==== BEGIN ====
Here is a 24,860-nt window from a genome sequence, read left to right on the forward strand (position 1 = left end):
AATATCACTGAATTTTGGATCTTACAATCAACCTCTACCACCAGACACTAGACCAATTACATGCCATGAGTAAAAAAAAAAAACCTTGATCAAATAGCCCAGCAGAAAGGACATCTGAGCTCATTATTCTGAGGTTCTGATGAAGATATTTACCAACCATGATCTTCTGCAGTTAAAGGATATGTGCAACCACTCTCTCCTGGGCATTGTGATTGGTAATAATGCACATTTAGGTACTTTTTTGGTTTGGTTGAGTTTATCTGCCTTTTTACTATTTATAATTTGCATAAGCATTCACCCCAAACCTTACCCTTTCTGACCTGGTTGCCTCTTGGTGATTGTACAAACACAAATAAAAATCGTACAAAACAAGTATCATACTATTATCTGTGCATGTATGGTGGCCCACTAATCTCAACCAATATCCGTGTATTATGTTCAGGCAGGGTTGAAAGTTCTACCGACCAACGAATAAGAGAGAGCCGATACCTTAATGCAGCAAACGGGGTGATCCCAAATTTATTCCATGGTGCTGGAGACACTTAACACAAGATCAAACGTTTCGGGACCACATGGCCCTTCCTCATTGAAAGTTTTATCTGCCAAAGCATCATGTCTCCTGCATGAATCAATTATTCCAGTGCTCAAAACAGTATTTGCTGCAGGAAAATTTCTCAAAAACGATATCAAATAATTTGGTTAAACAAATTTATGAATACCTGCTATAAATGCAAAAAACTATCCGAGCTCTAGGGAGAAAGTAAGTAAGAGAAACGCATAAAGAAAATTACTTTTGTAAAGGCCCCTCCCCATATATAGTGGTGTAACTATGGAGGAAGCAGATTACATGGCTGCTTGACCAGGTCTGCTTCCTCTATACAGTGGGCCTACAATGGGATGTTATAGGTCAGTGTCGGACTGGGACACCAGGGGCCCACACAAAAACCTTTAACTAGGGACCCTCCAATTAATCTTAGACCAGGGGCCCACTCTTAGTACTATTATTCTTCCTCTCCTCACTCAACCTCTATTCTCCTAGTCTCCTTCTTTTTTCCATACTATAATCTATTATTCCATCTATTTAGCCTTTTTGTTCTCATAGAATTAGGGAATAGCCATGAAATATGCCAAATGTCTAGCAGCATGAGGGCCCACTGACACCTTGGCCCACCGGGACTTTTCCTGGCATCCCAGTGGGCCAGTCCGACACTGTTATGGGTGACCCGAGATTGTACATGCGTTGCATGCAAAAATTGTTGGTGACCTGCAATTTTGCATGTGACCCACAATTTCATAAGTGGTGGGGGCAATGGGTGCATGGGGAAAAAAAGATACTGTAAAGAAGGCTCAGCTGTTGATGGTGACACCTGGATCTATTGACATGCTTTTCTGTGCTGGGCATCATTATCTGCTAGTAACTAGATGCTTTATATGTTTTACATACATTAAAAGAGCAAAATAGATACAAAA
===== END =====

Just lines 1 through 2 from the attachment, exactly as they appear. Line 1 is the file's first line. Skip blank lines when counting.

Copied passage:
Here is a 24,860-nt window from a genome sequence, read left to right on the forward strand (position 1 = left end):
AATATCACTGAATTTTGGATCTTACAATCAACCTCTACCACCAGACACTAGACCAATTACATGCCATGAGTAAAAAAAAAAAACCTTGATCAAATAGCCCAGCAGAAAGGACATCTGAGCTCATTATTCTGAGGTTCTGATGAAGATATTTACCAACCATGATCTTCTGCAGTTAAAGGATATGTGCAACCACTCTCTCCTGGGCATTGTGATTGGTAATAATGCACATTTAGGTACTTTTTTGGTTTGGTTGAGTTTATCTGCCTTTTTACTATTTATAATTTGCATAAGCATTCACCCCAAACCTTACCCTTTCTGACCTGGTTGCCTCTTGGTGATTGTACAAACACAAATAAAAATCGTACAAAACAAGTATCATACTATTATCTGTGCATGTATGGTGGCCCACTAATCTCAACCAATATCCGTGTATTATGTTCAGGCAGGGTTGAAAGTTCTACCGACCAACGAATAAGAGAGAGCCGATACCTTAATGCAGCAAACGGGGTGATCCCAAATTTATTCCATGGTGCTGGAGACACTTAACACAAGATCAAACGTTTCGGGACCACATGGCCCTTCCTCATTGAAAGTTTTATCTGCCAAAGCATCATGTCTCCTGCATGAATCAATTATTCCAGTGCTCAAAACAGTATTTGCTGCAGGAAAATTTCTCAAAAACGATATCAAATAATTTGGTTAAACAAATTTATGAATACCTGCTATAAATGCAAAAAACTATCCGAGCTCTAGGGAGAAAGTAAGTAAGAGAAACGCATAAAGAAAATTACTTTTGTAAAGGCCCCTCCCCATATATAGTGGTGTAACTATGGAGGAAGCAGATTACATGGCTGCTTGACCAGGTCTGCTTCCTCTATACAGTGGGCCTACAATGGGATGTTATAGGTCAGTGTCGGACTGGGACACCAGGGGCCCACACAAAAACCTTTAACTAGGGACCCTCCAATTAATCTTAGACCAGGGGCCCACTCTTAGTACTATTATTCTTCCTCTCCTCACTCAACCTCTATTCTCCTAGTCTCCTTCTTTTTTCCATACTATAATCTATTATTCCATCTATTTAGCCTTTTTGTTCTCATAGAATTAGGGAATAGCCATGAAATATGCCAAATGTCTAGCAGCATGAGGGCCCACTGACACCTTGGCCCACCGGGACTTTTCCTGGCATCCCAGTGGGCCAGTCCGACACTGTTATGGGTGACCCGAGATTGTACATGCGTTGCATGCAAAAATTGTTGGTGACCTGCAATTTTGCATGTGACCCACAATTTCATAAGTGGTGGGGGCAATGGGTGCATGGGGAAAAAAAGATACTGTAAAGAAGGCTCAGCTGTTGATGGTGACACCTGGATCTATTGACATGCTTTTCTGTGCTGGGCATCATTATCTGCTAGTAACTAGATGCTTTATATGTTTTACATACATTAAAAGAGCAAAATAGATACAAAA